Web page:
Sue Smith Pair Can Prove National Treasures

Another weekend, and yet another national.

The Aintree winner was outstanding, and last Monday Our Duke was something close to sensational in running away with the Irish National, on only his fourth start over fences. I’d been impressed with him throughout the winter, but doubted he had enough experience to win a 30-runner handicap of such magnitude.

Team tactics, along with a huge amount of talent ensured Jess Harrington’s young chaser prevailed. Given a perfect ride from Robbie Power, Our Duke was kept prominent and wide throughout, given a clear sight of his fences, and ensuring that he was never ‘crowded’ at any stage. He jumped solidly, and when asked to go and win his race, he simply pulverised the opposition. It was a thrilling performance from the seven-year-old novice.

He’s been well supported for next year’s Gold Cup, and looks the ideal sort. He’s clearly a powerful stayer, who should appreciate the famous hill. He’ll need to polish-up the jumping a little if he is to test the impressive Sizing John. But, if Harrington can get them both to Prestbury Park in tip-top condition, Robbie Power will have an incredibly tough decision to make.

So, what of the third national in three weeks? Ayr plays host to the Scottish marathon, won last year by the Paul Nicholls trained Vicente. He’s back for another crack, though has to haul 11-10 over the four-mile trip, and you have to go back to 1985 for the last back-to-back success.

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As with most distance handicaps, especially nationals, it’s carrying huge weights that has proved a major stumbling block for contenders. In the last dozen renewals, only two have carried more than 11 stone to victory, and both of those had 11-3 on their back. There was a period between 1993 and 2004, when four horses triumphed off top-weight, but recent trends follow the norm.

It’s probably fair to say that tomorrow’s race looks a pretty ordinary renewal. Despite a torrid campaign, the aforementioned Vicente is virtually top-weight, and may well go-off favourite. He remains on the same handicap mark as 12 months ago, but has shown little spark over the winter, with his fall at the first at Aintree, rather summing-up his season.

Missed Approach heads the weights after his runner-up performance in the four-miler at Cheltenham. Carrying 11-12 is a huge negative, but his run in the Cotswolds was a cracker, showing he clearly appreciates a marathon trip. He could go well here, but it’s a tall order from the top of the pile.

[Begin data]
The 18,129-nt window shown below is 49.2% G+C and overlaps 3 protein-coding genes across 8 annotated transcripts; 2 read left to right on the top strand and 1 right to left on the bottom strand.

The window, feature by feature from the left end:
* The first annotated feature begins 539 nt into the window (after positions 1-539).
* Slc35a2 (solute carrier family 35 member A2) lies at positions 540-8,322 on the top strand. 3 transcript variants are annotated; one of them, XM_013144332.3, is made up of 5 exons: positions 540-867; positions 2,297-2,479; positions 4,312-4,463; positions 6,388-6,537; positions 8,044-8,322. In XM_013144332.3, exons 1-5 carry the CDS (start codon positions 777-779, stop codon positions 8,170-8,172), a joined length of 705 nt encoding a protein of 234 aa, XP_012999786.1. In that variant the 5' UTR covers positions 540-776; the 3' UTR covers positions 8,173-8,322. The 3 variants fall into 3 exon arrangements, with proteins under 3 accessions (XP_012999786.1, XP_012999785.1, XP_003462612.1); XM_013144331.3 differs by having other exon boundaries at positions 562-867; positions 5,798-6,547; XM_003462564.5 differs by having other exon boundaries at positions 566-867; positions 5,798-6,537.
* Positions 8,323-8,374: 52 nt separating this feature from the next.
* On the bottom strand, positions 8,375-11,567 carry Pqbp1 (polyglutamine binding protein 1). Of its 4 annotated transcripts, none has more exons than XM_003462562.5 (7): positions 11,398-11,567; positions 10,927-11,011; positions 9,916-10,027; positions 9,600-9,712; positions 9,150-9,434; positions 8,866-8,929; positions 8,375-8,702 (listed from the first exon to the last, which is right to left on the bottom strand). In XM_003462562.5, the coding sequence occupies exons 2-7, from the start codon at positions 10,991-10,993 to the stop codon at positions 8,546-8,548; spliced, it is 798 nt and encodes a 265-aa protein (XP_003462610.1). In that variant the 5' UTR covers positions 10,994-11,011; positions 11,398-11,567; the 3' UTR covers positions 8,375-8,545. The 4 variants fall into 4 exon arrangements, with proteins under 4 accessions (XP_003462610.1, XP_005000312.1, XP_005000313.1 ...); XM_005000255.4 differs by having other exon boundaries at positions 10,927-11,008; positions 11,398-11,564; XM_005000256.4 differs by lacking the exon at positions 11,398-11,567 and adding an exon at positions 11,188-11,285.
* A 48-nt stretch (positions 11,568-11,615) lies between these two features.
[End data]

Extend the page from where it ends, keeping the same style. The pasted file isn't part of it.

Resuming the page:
Arpege D’Alene is another Nicholls contender towards the head of the handicap and the betting market. He was fourth in the four-miler at the Festival, proving his ability to cope with these extended trips. His jumping can be erratic at times, and that could make it tough for him to hold a prominent position. He has the talent to go close, but his jumping, along with plenty of weight on his back, are two major worries.

Nicky Henderson never wins nationals, though he has his best chance for a while with Premier Bond. The seven-year-old has only run four times over fences, though such a lack of experience hasn’t always been a problem in past Scottish Nationals. Beshabar (4), in 2011, Godsmejudge (6) in 2013 and Vicente (7) last year, were all similarly lacking in chasing experience when successful here. Premier Bond was third in the Fulke Walwyn at Cheltenham, and this extended trip may well suit. He looks to be on the right kind of mark to run well, and I fancy he’ll go close.

I’m losing track of the times I’ve tipped-up Shotgun Paddy for this type of race, and he’s once again hard to ignore. He’s a relentless galloper, but is always likely to find a couple with a little more ‘toe’ at the business end. Nevertheless, his handicap mark continues to give hope of a huge run, and his third-place finishes in the Classic Chase at Warwick and the Eider at Newcastle, show that he retains plenty of ability. He’s available at a tempting 16/1.

Six of the last 10 renewals have gone to those at odds of 14/1 or shorter, and Vintage Clouds falls neatly into that category. Sue Smith trains the Trevor Hemmings entrant, and this seven-year-old has proved a consistent performer throughout the winter. He was a promising third behind Vieux Lion Rouge and Blaklion in the Haydock Grand National Trial in February. He came down at Cheltenham when going well in the Ultima Handicap Chase, and I fancy that he’ll go well tomorrow. He can be clumsy at his fences, and he’ll need a better round to go close. Nevertheless, I think his handicap mark is favourable.

Another Sue Smith contender that could go well at a huge price is Blakemount. He ran out of gas in testing ground at Uttoxeter in the Midlands National, when looking the likely winner three-out. By Presenting out of a Supreme Leader mare, I’m confident he’ll enjoy the sounder surface, and that this marathon trip is within his compass. He could be an exciting each-way proposition.

Picking the winner of this 30-runner marathon is a tall order. And I’m going to be greedy in firing three bullets at the target. Sue Smith knows how to win a national, and I’ll be backing both Vintage Clouds and Blakemount. And I fancy Nicky Henderson will go very close to ending his National jinx with Premier Bond.

Best of luck to all those having a punt.

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